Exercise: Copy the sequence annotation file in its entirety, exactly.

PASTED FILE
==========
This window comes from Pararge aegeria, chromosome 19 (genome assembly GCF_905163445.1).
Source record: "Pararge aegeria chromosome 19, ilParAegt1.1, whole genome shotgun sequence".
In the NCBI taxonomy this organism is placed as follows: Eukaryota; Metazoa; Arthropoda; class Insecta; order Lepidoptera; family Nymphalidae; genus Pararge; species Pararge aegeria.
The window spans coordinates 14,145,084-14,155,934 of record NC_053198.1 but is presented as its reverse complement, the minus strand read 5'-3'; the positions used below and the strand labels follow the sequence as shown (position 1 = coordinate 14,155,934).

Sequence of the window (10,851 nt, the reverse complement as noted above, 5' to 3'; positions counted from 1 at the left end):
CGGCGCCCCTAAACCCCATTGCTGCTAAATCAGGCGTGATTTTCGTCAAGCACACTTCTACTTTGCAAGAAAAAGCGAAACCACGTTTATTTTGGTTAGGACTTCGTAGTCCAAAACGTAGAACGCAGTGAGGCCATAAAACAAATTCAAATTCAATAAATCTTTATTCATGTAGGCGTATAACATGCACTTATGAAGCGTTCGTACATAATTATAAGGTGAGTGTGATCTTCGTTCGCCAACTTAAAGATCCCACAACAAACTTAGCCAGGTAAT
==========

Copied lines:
This window comes from Pararge aegeria, chromosome 19 (genome assembly GCF_905163445.1).
Source record: "Pararge aegeria chromosome 19, ilParAegt1.1, whole genome shotgun sequence".
In the NCBI taxonomy this organism is placed as follows: Eukaryota; Metazoa; Arthropoda; class Insecta; order Lepidoptera; family Nymphalidae; genus Pararge; species Pararge aegeria.
The window spans coordinates 14,145,084-14,155,934 of record NC_053198.1 but is presented as its reverse complement, the minus strand read 5'-3'; the positions used below and the strand labels follow the sequence as shown (position 1 = coordinate 14,155,934).

Sequence of the window (10,851 nt, the reverse complement as noted above, 5' to 3'; positions counted from 1 at the left end):
CGGCGCCCCTAAACCCCATTGCTGCTAAATCAGGCGTGATTTTCGTCAAGCACACTTCTACTTTGCAAGAAAAAGCGAAACCACGTTTATTTTGGTTAGGACTTCGTAGTCCAAAACGTAGAACGCAGTGAGGCCATAAAACAAATTCAAATTCAATAAATCTTTATTCATGTAGGCGTATAACATGCACTTATGAAGCGTTCGTACATAATTATAAGGTGAGTGTGATCTTCGTTCGCCAACTTAAAGATCCCACAACAAACTTAGCCAGGTAAT